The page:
# Create a uniform grid of points or frames divided by distance on a surface that is not influenced by surface uvs

Hey all, Looking to pattern an entity onto a surface using a point grid or frame grid. But I’m only finding grid that follow the surface uvs. Various division methods have all given similar results. All points start at (x,0) with the “y axis” being one the the surface uvs.

In this image, it’s the lower edge that’s providing the “y axis”. I’m looking for my grid to totally ignore the surface constraints and just pattern regularly.

I will later be culling certain points/frames and want to be left with a uniform grid of points/frames to create additional geometry.

As viewed here, the magenta line is where I want my grid to fall.

Simplified program version uploaded along with jpg of reference drawing. simplified.gh (6.7 KB)

Final desired result is holes in a brep that are uniformly placed on a surface, but ignore border geometry.

You could project a grid onto your surface.

I thought of project, but eventually I need this to function across large surfaces that are almost cylindrical. Would a project still work? I feel like projection direction would cause issues at points where the surface tangents are nearly parallel.

My fault for not uploading! Attached now. I’ve been using the “PanelingTools” plugin. I’m trying to pattern a curve onto the surface… I think that’s clear?

Not sure if this is where you wanna go, should work with any surface…
edit: instead of contour you could use perp frame on a vertical edge of the bounding box.

simplified_re.gh (12.3 KB)

This is on the right track, but doesn’t work on surfaces that have sections with vertical and near-vertical surface normals.

one mapping technique I constantly use is:
I define 2-4 “edge” curves, tween in between them and project or pull these “tweens” onto the brep. After doing this, I solve for intersection or I divide them to get the grid.
You can create dozens of derivatives of this technique, it all depends on the pattern and the referenced shape. Sometimes I even model every tween curve myself to get the best mapping out of it.

Hey Tom, I tried a method like this, but I’m trying to ignore those “edge” curves. Imagine if you wrapped a checkerboard onto bike helmet. None of the straight lines in the checkerboard would line up to the “edge” curves on the bike helmet.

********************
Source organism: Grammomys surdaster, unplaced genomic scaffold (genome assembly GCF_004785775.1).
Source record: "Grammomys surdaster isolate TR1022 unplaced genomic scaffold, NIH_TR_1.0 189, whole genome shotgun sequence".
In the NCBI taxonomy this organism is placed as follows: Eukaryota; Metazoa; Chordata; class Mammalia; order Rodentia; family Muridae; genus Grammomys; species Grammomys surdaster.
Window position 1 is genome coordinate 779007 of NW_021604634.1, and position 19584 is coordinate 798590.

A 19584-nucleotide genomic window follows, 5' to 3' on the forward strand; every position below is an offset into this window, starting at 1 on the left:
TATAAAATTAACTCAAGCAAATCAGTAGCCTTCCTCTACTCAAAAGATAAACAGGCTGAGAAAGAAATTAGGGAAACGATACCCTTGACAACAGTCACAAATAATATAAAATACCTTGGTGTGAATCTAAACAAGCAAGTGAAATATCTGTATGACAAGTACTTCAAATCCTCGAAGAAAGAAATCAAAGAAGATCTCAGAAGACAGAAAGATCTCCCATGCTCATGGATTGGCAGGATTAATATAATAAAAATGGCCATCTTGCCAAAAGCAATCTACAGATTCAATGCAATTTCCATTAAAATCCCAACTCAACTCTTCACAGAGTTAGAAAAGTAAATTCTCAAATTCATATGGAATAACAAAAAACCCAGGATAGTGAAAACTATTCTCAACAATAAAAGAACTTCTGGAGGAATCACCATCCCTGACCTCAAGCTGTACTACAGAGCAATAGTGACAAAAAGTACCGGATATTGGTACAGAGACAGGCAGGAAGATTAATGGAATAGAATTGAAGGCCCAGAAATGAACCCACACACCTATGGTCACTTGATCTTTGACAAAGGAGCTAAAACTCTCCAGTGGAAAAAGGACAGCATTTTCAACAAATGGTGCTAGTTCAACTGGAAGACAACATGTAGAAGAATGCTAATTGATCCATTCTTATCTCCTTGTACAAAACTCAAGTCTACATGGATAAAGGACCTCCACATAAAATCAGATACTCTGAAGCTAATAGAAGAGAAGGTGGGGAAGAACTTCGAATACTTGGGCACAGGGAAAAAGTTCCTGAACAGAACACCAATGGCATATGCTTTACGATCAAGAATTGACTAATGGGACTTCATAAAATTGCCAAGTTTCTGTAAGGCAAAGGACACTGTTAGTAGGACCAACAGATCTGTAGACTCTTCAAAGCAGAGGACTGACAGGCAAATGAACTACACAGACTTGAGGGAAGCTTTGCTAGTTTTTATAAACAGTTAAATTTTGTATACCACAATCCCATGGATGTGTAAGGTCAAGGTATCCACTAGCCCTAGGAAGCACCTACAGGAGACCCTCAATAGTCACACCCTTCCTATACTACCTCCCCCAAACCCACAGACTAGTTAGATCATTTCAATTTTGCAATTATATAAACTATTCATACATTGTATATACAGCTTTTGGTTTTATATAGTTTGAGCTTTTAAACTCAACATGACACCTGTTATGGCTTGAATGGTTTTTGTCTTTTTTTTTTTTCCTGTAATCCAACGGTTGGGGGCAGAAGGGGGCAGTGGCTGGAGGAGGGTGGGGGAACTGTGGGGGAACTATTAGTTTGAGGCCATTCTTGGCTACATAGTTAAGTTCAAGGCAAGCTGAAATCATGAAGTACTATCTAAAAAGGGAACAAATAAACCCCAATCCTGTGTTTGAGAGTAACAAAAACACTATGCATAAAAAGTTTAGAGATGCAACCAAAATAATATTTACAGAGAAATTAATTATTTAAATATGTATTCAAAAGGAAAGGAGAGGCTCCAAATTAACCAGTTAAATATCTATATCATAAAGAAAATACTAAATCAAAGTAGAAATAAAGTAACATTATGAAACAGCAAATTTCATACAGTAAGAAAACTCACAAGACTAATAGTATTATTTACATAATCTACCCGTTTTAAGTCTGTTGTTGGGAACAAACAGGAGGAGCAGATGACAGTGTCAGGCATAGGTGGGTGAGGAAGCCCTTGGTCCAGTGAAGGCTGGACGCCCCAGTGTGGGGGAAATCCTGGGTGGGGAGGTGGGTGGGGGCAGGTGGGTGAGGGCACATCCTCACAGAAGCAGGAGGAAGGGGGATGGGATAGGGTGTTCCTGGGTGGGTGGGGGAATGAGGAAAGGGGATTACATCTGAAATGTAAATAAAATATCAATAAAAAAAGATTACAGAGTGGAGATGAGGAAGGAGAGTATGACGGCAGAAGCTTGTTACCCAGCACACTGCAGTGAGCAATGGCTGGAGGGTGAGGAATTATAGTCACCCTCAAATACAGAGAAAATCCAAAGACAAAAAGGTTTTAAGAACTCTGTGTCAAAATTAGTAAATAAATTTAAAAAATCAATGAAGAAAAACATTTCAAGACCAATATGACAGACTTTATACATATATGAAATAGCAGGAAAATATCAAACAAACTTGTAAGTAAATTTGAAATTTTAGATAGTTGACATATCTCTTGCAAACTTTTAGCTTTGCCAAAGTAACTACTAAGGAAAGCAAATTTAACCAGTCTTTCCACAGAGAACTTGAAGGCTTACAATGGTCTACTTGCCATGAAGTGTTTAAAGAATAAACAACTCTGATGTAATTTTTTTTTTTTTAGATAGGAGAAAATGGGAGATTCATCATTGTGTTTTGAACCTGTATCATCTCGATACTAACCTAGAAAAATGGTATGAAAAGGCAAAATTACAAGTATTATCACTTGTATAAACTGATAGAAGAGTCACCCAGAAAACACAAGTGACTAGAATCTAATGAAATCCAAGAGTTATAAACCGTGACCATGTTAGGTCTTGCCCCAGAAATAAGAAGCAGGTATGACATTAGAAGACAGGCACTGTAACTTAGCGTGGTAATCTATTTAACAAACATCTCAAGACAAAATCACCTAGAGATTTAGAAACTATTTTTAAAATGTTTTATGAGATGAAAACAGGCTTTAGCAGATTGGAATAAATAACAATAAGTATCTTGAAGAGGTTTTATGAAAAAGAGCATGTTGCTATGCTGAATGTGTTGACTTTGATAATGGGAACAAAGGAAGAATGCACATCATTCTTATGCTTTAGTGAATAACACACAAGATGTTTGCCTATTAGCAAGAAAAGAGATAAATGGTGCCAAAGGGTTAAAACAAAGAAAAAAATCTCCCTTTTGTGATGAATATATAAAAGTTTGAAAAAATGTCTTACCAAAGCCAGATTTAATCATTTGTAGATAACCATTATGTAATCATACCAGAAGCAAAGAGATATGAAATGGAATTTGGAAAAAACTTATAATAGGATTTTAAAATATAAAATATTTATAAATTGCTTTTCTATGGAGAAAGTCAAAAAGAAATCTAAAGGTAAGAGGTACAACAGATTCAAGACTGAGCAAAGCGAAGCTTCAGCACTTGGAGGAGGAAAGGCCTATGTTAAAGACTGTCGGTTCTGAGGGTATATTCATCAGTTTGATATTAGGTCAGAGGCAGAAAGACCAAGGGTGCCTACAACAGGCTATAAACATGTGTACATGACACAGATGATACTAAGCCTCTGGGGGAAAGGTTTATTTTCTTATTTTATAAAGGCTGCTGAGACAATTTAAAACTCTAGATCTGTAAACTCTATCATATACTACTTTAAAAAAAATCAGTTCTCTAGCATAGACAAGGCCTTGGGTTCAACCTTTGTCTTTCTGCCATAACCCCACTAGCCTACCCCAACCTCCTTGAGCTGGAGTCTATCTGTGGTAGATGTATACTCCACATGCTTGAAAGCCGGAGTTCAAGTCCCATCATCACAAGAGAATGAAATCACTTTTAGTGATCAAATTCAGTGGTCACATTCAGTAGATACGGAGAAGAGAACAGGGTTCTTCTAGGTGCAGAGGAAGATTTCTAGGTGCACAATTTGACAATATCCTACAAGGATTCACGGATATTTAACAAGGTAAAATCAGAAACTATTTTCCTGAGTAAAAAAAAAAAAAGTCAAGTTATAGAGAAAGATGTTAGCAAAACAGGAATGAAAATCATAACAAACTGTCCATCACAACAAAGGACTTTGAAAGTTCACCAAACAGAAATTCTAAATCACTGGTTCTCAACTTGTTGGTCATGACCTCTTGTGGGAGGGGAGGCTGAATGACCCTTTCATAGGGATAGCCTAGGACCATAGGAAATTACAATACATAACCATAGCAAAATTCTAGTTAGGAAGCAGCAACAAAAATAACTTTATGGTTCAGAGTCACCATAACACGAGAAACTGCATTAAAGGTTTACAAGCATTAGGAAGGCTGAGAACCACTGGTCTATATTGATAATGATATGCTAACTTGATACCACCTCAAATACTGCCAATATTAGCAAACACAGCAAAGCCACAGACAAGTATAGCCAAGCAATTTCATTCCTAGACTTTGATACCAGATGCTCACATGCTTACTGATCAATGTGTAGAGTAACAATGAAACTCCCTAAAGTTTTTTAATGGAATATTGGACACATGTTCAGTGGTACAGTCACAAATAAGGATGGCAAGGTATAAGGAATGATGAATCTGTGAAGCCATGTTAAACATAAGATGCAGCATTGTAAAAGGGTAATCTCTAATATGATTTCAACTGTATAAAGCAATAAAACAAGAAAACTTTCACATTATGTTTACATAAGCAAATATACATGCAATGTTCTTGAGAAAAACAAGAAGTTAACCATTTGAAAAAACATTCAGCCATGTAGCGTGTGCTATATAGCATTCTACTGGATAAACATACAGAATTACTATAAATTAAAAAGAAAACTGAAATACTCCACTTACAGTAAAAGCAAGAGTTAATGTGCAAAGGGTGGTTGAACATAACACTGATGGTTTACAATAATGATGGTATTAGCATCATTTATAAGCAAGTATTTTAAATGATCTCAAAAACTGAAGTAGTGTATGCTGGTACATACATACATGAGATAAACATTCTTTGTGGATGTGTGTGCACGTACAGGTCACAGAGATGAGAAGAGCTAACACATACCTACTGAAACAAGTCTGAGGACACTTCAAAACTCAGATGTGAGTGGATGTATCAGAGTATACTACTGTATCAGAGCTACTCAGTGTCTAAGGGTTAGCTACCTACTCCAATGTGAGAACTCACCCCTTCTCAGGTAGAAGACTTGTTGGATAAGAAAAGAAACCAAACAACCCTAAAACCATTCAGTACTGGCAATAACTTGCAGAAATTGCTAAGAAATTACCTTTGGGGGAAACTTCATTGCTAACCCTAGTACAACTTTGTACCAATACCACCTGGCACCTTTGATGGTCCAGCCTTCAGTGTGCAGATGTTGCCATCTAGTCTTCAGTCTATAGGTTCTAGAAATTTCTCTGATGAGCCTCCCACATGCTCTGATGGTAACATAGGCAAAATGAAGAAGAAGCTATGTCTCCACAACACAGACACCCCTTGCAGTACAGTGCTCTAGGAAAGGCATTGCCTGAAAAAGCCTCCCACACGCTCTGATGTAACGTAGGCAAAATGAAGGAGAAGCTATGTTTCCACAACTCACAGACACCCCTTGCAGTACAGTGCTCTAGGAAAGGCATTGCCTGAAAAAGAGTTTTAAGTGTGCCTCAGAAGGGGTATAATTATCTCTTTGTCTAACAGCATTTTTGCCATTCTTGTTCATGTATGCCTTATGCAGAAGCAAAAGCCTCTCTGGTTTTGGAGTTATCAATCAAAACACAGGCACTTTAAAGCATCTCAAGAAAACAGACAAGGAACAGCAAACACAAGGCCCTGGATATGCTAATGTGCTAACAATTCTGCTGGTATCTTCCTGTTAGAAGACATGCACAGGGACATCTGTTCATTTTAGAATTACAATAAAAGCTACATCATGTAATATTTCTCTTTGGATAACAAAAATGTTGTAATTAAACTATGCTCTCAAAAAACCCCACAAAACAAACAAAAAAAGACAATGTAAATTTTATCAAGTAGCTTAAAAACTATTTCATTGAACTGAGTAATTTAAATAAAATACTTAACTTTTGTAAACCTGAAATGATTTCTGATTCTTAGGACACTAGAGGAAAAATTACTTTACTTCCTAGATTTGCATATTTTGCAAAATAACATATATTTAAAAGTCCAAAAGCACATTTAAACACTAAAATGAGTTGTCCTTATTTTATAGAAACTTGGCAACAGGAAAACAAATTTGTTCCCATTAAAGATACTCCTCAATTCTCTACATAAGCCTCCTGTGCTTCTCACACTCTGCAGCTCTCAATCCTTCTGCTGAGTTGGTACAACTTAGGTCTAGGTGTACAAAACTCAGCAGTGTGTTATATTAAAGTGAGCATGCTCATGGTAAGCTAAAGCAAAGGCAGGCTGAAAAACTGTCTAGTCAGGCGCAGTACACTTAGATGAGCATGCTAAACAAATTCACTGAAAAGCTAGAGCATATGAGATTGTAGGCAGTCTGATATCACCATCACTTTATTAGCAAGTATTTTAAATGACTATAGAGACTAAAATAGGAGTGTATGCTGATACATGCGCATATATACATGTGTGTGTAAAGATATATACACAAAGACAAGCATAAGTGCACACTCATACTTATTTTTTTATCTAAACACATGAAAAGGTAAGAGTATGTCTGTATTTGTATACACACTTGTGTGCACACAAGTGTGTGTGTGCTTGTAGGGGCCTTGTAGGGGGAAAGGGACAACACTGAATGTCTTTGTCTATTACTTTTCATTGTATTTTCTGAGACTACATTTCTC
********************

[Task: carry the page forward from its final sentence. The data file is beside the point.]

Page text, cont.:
well, lets say it like this. I have done dozens of complex mappings and in none of them I could use the exact same mapping method. It highly depends on the problem. And finding an mapping approach takes many trial and error cycles. In some odd cases I have modelled the principal curves by myself. And Sometimes there is simply no satisfying solution. Could you share the geometry you are talking about? At least roughly?

Maybe another solution is using Kangaroo to do some sort of quad-face-equalisation. In my experience this however didn’t work satisfying enough to use it in a real world application, because you have to take what it returns, but a mathematical/physical solution is not always the most aesthetic solution…

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Tom, yea I’ve struggled for a few days now. It’s been a challenge!

I can’t share too many details, sorry. This is a work project I’m stuck on. End goal involves taking ~10-15 surfaces of various sizes, shapes, and orientations and running this program on it. The program is to perforate each surface with a non-uniform cross-section hole laid out in a offset grid pattern.

welcome in real life,

I’ve made perforations on car speakers matching up to 7 edges or an instrument board with 8000 holes. Perforations are one of the most difficult things you can do, because you visually read them differently ( depending on the perspective). Its hard as ****. Projects took me about 2-6 weeks just to give you a hint on how long such “simple” tasks can take. Luckily I’m not doing this anymore…

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Imagine if you wrapped a checkerboard onto bike helmet.

As mentioned above seems like what you want is either a contour or a kind of intersection.

Here’s a shot - By adjusting the parameters of the Meshing algorithm Grasshopper makes use of, we can create almost-evenly sized mesh faces. The key here is to keep the aspect close to 1, and the min and max edge lengths relatively close together. These are based (mostly) on the physical properties of the surface, and are generally unaffected by your surface parameters. Isocurves are shown in black (stretched intentionally).

Note: I use Pufferfish (thanks Michael!) to generate an offset mesh, but the fundamental idea works in basic grasshopper. As a general note (as others have noted) perforations are very difficult, and one often resorts to using meshes or texture mapping as a way of hacking around this limitation.

meshdiv.gh (15.5 KB)

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